New Orleans Film Fest 2010

I love love love film festivals. During the summer of 2004, I had two internships in Los Angeles and was at the Los Angeles Film Festival. It was an amazing experience - 10 days FULL OF MOVIES from up and coming film makers starring top talent, as well as soon to be released independent films that were making the circuit rounds. Not only were there all types of movies- documentaries, shorts, narratives-there would be great panels and question/answer periods following the film with the filmmakers and actors. That experience solidified my desire to be a filmmaker.

When I moved to New Orleans, I was thrilled to see they had a film festival but was hesitant to believe it would be any good. Last year was my first year and I must say I was impressed: I got to see several great indie films made by Louisiana natives as well as Francis Ford Coppola's TETRO, his first original screenplay in four decades! I knew I'd go back again this year and was beyond excited when the list of films playing was announced. I bought a six film pass and even booked a hotel in town so that I can see as many movies as possible this weekend (work makes the weekday screenings near impossible).

I saw some great narrative shorts during the day, my fav being THE CYCLE centered around a Bed Stuy community. Last night several friends and I went to go see NIGHT CATCHES US. It was starring Kerry Washington and New Orleans native Anthony Mackie. The film was written, directed and produced by Tanya Hamilton (a woman!!!) and was her debut film. We were in for a special treat as Anthony Mackie was on hand to introduce the movie as well as do questions and answers after. The film was beautifully shot, featured great talent (including that guy who played Marlo in The Wire-I still don't like him b/c of that role lol), and had a nice storyline. Mackie was awesome - backstory: one of my old bosses repped Frankie Flowers who wrote and directed HAVEN in which Mackie starred. Since then I've been a fan of his work and always admired how as an African-American actor, he found compelling independent roles. He's someone I consider to be a thespian as opposed to just an actor because he appears to really seek out roles that most people don't think exist. He's played a bit of everything including the late Tupac Shakur. I'm a fan so when he got up to answer questions, I had to ask how he got his representation to be on board with his decisions to do these smaller films (my experience in the management world taught me that most people go for the money roles and don't value the indie route).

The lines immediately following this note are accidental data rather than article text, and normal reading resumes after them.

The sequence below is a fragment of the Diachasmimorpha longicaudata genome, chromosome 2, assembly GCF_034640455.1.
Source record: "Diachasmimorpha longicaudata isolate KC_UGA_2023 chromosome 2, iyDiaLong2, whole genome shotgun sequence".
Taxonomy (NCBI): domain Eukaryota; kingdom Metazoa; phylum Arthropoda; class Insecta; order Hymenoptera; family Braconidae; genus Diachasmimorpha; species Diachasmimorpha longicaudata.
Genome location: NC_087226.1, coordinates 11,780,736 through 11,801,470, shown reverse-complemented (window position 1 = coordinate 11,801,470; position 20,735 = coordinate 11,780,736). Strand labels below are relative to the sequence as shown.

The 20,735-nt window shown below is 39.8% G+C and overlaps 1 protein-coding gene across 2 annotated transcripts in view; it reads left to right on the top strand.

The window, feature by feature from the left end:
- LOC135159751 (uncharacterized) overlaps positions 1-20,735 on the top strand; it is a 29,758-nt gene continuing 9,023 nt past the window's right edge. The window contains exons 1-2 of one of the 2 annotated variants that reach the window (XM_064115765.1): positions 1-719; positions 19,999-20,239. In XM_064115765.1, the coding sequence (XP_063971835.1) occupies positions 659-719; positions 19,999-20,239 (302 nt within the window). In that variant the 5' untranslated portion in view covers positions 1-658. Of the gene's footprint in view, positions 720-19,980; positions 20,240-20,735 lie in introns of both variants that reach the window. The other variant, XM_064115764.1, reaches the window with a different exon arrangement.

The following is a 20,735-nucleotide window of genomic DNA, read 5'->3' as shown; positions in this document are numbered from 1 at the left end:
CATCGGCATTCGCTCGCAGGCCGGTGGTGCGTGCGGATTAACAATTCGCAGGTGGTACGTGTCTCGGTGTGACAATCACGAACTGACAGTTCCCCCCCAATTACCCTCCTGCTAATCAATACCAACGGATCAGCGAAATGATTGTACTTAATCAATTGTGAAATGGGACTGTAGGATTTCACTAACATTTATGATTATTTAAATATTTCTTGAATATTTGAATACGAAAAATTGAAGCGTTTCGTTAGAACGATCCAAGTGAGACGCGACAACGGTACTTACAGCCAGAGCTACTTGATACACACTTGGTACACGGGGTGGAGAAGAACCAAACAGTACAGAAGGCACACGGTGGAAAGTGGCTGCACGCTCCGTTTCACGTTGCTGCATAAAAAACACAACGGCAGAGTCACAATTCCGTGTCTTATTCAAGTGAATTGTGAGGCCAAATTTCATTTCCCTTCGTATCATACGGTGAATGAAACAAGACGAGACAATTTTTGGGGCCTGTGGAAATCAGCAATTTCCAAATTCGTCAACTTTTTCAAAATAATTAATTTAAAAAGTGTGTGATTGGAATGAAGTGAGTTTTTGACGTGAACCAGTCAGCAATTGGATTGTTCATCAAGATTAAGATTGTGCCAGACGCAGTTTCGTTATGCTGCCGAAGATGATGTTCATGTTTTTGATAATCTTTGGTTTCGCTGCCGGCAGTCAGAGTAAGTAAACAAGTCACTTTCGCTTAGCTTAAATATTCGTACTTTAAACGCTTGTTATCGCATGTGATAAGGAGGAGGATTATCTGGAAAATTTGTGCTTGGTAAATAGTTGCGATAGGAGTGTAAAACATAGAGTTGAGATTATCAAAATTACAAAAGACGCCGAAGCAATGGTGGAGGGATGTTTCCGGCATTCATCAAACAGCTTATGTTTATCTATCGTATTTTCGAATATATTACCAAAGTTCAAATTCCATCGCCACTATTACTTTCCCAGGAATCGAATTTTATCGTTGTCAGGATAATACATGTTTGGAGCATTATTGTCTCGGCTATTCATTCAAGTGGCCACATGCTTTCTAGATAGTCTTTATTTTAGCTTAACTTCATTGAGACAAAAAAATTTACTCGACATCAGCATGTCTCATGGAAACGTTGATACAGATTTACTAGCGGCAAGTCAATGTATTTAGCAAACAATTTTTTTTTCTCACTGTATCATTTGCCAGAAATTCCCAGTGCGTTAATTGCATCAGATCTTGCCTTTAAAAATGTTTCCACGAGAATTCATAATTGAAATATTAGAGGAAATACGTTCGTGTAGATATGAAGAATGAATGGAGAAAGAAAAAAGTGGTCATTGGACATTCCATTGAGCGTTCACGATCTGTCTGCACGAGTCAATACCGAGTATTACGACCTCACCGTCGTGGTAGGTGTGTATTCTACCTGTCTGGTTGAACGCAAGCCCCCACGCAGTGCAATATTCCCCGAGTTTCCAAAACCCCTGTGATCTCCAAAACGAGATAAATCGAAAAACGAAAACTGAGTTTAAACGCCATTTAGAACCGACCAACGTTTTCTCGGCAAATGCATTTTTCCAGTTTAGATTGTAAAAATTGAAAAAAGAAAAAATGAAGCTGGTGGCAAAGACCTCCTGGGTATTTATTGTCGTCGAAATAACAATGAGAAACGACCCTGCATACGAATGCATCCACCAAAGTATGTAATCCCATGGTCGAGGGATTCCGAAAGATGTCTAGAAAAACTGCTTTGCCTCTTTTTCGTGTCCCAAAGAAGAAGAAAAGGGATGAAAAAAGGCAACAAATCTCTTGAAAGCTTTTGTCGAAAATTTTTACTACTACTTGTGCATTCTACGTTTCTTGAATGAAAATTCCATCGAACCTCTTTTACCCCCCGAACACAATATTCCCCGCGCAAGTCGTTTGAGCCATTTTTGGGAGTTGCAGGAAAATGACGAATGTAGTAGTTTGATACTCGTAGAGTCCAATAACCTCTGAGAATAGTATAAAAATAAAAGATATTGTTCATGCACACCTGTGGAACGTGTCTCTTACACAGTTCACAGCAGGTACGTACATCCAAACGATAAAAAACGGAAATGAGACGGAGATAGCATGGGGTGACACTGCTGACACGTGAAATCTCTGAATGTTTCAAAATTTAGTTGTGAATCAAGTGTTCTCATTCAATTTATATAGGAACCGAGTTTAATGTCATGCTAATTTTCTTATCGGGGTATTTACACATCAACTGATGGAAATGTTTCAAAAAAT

His response was that he got people who understood his vision from the beginning. He elaborated by saying that when pursuing acting or any artistic craft you must be true to only one person: YOU! He said this is a business where you can do what you want regardless of other people's thoughts or opinions. He encouraged us to really pursue what we desired, the stories we wanted to tell because at the end of the day, that is all that matters. (And he said his team really reviews material presented correctly and they read a lot-not everything, but all of the compelling projects get a look).

That was the highlight of the fest for me (even though I have a whole day of movies to see today). My passion for this is so charged and I'm excited for all that is to come for me creatively. Film festivals are encouraging and remind me that it can be done! And what better place than New Orleans to be reminded that anything is possible!!!

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